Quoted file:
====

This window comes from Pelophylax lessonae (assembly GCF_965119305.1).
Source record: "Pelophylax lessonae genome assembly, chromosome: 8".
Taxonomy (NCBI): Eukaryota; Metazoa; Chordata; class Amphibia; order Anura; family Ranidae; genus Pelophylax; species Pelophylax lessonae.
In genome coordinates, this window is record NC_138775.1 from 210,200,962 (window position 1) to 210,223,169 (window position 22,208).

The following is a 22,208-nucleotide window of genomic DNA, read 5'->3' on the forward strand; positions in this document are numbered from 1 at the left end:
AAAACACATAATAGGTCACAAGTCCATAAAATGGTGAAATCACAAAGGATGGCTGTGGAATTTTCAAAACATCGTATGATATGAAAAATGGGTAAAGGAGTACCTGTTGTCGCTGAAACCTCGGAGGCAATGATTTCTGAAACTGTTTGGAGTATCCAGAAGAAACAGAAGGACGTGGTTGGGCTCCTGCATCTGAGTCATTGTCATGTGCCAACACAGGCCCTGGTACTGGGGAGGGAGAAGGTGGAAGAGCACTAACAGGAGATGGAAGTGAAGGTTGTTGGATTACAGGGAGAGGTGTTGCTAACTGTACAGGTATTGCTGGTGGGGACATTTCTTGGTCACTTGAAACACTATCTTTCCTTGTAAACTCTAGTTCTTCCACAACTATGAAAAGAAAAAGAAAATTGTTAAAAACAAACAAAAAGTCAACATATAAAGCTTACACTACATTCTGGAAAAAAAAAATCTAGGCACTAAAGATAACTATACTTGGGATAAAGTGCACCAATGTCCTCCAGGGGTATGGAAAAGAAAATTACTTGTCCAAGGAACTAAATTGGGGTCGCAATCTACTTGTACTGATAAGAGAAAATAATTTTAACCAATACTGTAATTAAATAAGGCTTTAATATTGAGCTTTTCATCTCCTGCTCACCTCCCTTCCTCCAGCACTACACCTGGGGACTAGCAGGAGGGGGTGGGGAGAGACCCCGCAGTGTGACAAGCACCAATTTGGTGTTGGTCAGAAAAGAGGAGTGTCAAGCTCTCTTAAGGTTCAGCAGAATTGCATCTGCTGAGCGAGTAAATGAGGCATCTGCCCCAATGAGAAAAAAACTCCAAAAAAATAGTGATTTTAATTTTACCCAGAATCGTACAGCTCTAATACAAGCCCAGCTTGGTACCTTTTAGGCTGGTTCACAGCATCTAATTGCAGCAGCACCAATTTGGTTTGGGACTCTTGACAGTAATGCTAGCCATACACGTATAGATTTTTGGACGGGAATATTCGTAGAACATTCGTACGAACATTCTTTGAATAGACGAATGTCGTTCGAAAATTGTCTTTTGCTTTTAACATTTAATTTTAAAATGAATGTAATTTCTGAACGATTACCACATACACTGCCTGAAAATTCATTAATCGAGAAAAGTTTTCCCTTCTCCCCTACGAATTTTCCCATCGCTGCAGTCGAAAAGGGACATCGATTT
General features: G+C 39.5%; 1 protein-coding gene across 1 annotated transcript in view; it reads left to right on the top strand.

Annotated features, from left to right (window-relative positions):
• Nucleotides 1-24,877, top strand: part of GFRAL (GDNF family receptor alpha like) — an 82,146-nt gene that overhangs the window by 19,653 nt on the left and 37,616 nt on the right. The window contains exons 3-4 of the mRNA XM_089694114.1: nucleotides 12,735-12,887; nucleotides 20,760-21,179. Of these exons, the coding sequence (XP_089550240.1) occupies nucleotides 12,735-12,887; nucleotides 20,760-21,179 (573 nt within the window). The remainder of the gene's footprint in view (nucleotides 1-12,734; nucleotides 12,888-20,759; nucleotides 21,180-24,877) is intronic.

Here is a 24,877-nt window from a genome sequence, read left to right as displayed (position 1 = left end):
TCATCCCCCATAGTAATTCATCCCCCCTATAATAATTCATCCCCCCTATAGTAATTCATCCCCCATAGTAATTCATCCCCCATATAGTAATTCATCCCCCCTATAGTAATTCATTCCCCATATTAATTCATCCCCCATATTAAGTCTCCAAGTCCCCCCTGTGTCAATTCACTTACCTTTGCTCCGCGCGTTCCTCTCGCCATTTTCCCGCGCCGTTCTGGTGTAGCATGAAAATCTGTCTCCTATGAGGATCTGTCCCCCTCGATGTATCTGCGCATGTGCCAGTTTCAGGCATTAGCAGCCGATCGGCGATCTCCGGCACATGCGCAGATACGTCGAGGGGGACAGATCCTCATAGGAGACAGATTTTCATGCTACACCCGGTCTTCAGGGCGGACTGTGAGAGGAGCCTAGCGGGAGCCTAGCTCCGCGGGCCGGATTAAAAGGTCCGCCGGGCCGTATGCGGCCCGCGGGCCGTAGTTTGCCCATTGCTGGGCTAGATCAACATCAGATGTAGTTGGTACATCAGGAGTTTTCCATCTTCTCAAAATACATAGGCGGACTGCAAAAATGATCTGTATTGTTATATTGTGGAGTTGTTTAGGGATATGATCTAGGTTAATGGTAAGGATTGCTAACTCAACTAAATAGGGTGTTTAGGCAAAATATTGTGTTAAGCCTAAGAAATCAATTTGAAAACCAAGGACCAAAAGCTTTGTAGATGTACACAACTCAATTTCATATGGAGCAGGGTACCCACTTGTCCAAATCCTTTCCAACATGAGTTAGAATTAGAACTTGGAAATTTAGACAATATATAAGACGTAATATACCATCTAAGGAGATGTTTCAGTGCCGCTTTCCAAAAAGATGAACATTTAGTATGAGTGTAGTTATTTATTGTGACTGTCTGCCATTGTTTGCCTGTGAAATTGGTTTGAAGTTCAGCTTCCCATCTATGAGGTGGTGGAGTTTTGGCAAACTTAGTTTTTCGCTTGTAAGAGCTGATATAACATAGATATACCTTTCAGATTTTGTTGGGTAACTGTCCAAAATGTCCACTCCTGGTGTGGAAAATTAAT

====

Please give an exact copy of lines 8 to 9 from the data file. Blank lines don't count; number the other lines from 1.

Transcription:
Annotated features, from left to right (window-relative positions):
• Nucleotides 1-24,877, top strand: part of GFRAL (GDNF family receptor alpha like) — an 82,146-nt gene that overhangs the window by 19,653 nt on the left and 37,616 nt on the right. The window contains exons 3-4 of the mRNA XM_089694114.1: nucleotides 12,735-12,887; nucleotides 20,760-21,179. Of these exons, the coding sequence (XP_089550240.1) occupies nucleotides 12,735-12,887; nucleotides 20,760-21,179 (573 nt within the window). The remainder of the gene's footprint in view (nucleotides 1-12,734; nucleotides 12,888-20,759; nucleotides 21,180-24,877) is intronic.